Bio of Samuel Fischer and Related Historic Documents

Hebrew Obituary for Retired Israeli Defense Forces Captain Shmuel Reshef (grandson of Samuel Fischer)

Translation is as follows:

Retired Captain Shmuel Reshef was born in Satmar that was in Romania and he moved with his family to Israel in 1959. He was the oldest in the first cycle of Bnai Akiva Yeshiva students and in 1965 he enlisted with the army as an artilleryman. He completed the entire track of artilleryman from a simple artilleryman to the chief artillery officer. In the six-day war he fought in Kalkiliyah and in the War of Attrition he was the Battery Commander (Major) of the 334th battalion. He fought in Lebanon, on the corner of the Jordan, and went to the Suez Canal. “The enemy can taste our mortar” he said to his retired Captain Uri Manos, in an interview for his book, “Tamid Tutchan.” (Always an Artilleryman)
On the evening of the Yom Kippur war he went up as the Deputy Commander of the 334th battalion  to the Golan Heights. “I bless myself on my good fortune,” said the infantryman vice-commander Aryeh Shechem (Schawrtz) (for having Reshef as his commanding officer). When they defeated the Syrians the infantry – as was the custom in those days – assisted with the officers of the artillery brigade. Of that division and these men Reshef continued to lead the infantry in battle from beginning until the destruction [of the enemy], until they swallowed up Syria. The brigade suffered the death of 11 soldiers that resulted from the explosion of a mortar that followed one after the other. And even though the number of deaths was hard to handle Reshef lead the forces to execute the mission until it was finished. “The voice of silence communicates (sings) belief,” remembered captain Gid Lefber, who served under him.
In this Litani operation [the 1978 South Lebanon conflict named Operation Litani], he was already the Battalion Commander of the brigade. “Couragesness, meticulousness, he expected from himself and others, he worried about his soldiers,” said retired Colonel Yehuda Siman-Tov. He would say that Reshef was tough on himself, he executed on himself a punishment, not to gain respect from the brigade, but at the end of the week they took him to his house and he got the private respect of his wife, Daniella.
One of his important roles was in the school “לתותחנית בשבטה” there they passed through the stress of being picked for service, he engrained in them the means of the path of service in the “reserves.” From college to national security (job) – as was at every stage of his life – he realized the value of his friends from the 12 year cycle – even gained their admiration. “He was the combination of the ruler of Hungary and a gentleman of England,” said the words of retired Captain Yoel Meir. In 2008 they established him as the “Friends for the Company” – an organization to support Sderot, in the spirit of “A man to his friend he helps and his brothers say stay strong.” [a verse in the Torah].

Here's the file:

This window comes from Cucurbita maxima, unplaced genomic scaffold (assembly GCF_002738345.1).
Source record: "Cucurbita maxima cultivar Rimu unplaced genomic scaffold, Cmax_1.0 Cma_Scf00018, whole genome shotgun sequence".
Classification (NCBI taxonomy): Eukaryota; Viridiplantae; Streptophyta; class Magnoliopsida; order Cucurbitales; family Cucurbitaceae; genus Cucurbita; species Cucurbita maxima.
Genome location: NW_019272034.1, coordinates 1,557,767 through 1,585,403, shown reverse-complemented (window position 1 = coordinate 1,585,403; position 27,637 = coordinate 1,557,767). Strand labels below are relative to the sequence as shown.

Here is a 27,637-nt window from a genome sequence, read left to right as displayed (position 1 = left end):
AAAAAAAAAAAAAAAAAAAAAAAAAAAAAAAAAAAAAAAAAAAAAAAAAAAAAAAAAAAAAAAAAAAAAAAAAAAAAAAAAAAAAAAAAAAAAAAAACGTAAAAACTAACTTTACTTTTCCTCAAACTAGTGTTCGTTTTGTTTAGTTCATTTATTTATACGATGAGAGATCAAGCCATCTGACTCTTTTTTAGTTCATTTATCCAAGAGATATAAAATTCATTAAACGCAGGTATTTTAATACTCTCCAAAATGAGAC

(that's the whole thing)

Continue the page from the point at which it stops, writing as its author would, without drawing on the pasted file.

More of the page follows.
As Chief Artillery Officer he led the army forward, and changed to “an air soldier of the land,” said Eival Giladi. When he left the army he worked in “Rafael” [Rafael Advanced Defense Systems Ltd – The Israeli Authority for the Development of Armaments] and afterwards managed “Shayesh Tabor” [the name of a business]. “He worked with vigor from high-tech to low-tech,” said Mor. “All that you learn in the army you must think about (learn from),” he said in an interview to Manos. “From the first of the month, you must pay your workers.” 10 years he managed a candy factory in Israel, until it was sold to private businessmen. The chief artillery officer that served after him, Avraham Bar-David, that established an artillery station in Zichron Yaakov with him, said without his determination there would never had been such a project in the world.
 Reshef leaves behind his wife, Daniella, and his children: Captain Aviv Reshef, Binyamin, and Urit, a judge who served in the artillery. In his last interview while fighting cancer, he said: “We have complained enough. Now is the time to talk about the responsibility we have in our lives.”